We know D.C. Get our free newsletter to stay in the know.

At 81, Dame Maggie Smith has earned her actorly pedigree and therefore the freedom to choose whatever role she wants—even if it’s as a cartoonish vagabond in a wacky dramedy such as The Lady in the Van. But perhaps Smith was driven by warm memories, having originated the character in Alan Bennett’s 1999 play. And perhaps the film version, adapted by Bennett and directed by Nicholas Hytner, had received studio notes to drum things up bigger and broader to satisfy audiences not so keen on subtlety.

Well, we can pretend.

This “mostly true story” tells of the relationship between a writer, unimaginatively named Alan (Alex Jennings), and a homeless woman, Miss Shepherd (Smith). Whimsically, there are actually two Alans: the one who “lives” (and thus interacts with Miss Shepherd) and the one who writes (both played by Jennings). It’s 1970 London, and the Alans along with the rest of the quaint neighborhood wring their collective hands over what to do with Miss Shepherd, who parks her ramshackle van in front of various addresses and thinks nothing of barging into a home to use the loo or yelling at anyone playing music, including children. (Why kids are playing instruments on the sidewalk in one scene is a mystery.)

When Miss Shepherd receives a notice that she’s not allowed to park on the street, Alan grudgingly allows her to use his driveway. Meanwhile, neighbors who bring her food or attempt small talk receive nasty shutdowns instead of gratitude in return. “I’m a sick woman!” Miss Shepherd often barks, the fact usually irrelevant to the situation.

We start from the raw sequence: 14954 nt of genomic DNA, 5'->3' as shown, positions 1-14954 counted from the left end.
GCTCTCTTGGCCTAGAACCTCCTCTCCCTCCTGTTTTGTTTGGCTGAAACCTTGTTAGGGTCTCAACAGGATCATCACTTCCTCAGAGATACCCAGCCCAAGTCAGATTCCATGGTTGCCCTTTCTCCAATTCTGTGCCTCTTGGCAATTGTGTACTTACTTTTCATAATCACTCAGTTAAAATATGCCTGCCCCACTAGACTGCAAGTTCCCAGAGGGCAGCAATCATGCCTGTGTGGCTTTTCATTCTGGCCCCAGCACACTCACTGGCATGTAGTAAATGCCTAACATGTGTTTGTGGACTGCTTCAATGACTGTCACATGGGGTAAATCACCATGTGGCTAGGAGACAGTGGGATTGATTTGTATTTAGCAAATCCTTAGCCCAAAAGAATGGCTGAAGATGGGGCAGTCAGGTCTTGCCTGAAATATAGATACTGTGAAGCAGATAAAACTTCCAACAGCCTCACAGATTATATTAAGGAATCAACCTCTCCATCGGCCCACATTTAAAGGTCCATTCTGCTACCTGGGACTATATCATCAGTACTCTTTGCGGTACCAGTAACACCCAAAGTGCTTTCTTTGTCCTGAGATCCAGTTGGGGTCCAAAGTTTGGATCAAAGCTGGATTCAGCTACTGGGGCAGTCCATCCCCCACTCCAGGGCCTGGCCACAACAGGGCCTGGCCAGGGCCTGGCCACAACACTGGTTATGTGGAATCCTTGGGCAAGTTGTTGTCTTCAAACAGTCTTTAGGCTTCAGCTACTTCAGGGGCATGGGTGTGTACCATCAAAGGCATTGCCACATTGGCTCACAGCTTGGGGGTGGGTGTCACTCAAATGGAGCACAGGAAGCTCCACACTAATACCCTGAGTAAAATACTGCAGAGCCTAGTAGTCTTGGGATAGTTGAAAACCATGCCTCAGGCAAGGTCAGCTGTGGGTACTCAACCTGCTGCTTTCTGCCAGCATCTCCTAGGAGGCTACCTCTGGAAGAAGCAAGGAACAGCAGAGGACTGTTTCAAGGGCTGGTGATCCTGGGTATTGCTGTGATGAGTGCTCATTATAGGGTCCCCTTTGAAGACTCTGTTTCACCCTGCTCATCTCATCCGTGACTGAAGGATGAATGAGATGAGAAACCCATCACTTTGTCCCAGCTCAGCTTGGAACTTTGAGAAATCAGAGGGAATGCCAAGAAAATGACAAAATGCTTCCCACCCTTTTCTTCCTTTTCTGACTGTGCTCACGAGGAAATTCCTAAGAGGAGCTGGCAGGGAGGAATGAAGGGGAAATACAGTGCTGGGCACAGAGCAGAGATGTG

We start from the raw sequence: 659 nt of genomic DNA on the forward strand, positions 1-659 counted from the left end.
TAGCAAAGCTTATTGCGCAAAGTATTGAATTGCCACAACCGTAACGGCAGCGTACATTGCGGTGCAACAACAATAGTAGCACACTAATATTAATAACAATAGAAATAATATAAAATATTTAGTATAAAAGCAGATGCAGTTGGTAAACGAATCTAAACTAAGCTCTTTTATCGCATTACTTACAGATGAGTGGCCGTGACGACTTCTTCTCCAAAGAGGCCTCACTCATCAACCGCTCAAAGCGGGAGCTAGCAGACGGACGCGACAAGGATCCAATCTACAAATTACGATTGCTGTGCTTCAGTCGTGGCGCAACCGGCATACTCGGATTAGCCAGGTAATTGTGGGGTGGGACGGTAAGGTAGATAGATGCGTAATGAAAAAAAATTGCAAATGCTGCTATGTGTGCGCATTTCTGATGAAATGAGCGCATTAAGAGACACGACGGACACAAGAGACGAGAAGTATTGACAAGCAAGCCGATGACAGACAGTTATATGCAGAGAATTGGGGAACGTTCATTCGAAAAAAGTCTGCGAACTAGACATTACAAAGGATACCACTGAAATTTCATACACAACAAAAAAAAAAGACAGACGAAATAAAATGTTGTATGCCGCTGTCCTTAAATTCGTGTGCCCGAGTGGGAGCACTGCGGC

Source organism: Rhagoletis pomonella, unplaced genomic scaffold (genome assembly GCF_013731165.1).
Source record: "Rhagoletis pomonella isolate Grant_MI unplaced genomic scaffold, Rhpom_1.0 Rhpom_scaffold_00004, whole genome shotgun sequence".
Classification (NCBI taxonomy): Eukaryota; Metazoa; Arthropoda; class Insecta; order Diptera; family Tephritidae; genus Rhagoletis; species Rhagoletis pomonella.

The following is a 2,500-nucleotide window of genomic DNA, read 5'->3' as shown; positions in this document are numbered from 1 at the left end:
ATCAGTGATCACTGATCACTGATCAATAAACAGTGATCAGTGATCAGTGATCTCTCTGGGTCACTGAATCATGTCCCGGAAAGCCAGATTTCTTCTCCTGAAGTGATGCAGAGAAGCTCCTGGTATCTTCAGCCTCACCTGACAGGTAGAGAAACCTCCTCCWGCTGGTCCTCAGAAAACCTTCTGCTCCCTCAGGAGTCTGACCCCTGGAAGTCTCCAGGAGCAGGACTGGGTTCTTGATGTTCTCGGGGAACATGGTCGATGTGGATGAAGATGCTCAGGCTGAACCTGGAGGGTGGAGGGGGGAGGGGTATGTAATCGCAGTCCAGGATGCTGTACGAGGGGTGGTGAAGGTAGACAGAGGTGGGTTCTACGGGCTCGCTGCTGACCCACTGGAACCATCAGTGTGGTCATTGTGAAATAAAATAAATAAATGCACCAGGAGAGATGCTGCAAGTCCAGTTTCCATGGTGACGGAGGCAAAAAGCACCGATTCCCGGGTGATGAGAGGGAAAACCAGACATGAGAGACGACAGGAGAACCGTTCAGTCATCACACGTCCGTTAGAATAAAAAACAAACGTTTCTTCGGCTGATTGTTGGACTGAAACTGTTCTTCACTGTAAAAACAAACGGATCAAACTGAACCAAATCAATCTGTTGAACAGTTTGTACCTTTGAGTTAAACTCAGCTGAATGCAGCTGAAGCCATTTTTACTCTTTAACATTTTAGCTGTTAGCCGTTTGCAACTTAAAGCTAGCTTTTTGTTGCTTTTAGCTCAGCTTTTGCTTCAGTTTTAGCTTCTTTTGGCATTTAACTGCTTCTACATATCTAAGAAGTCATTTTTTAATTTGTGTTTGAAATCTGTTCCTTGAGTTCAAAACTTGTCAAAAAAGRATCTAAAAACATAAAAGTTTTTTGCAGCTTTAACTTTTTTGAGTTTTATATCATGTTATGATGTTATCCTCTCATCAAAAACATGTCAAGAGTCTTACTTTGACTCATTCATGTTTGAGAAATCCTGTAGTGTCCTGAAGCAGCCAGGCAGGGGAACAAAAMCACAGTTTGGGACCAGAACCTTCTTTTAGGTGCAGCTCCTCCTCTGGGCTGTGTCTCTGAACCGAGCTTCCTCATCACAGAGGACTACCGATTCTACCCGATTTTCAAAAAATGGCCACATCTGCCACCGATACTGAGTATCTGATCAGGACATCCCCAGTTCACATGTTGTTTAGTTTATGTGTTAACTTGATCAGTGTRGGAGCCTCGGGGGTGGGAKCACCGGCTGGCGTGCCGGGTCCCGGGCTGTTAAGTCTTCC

But quelle surprise! As Alan gets to know her better, he discovers that Miss Shepherd speaks French, plays piano, and was once a nun. Could she be a worthy, fully rounded human being and not just a novel nuisance after all?

Miss Shepherd’s personality is enough to grate, but The Lady in the Van has other counts against it. Hytner’s worst folly is his absolute failure to express the passage of time: The story proceeds as if it’s marking days, then suddenly we find out that the woman has been parked in Alan’s drive for 15 years. Script-wise, although we find out more about Miss Shepherd’s background, there’s only a tenuous explanation for how she ended up homeless. And several details elicit head-scratching, such as a young man who sometimes is in Alan’s apartment (though that’s later fleshed out) or the time Miss Shepherd suddenly takes a joyful day trip to the beach, riding a carousel and savoring a sundae.

The conceit of two Alans, too, does nothing to add to the story. The film is decoratively narrated by Alan the Writer, the stylized words coming from his work. Some of it is admittedly droll, as only British wit can be. But the voiceover eventually descends into triteness (“There’s no such thing as marking time; time marks you”), and boy do the filmmakers take an abrupt turn toward the ridiculous in the final moments. The Lady in the Van might be preaching, one guesses, about behaving kindly and without judgment toward strangers. The highs and lows that shape it, however, feel unearned.

The Lady in the Van opens Friday at Landmark’s Bethesda Row and E Street cinemas.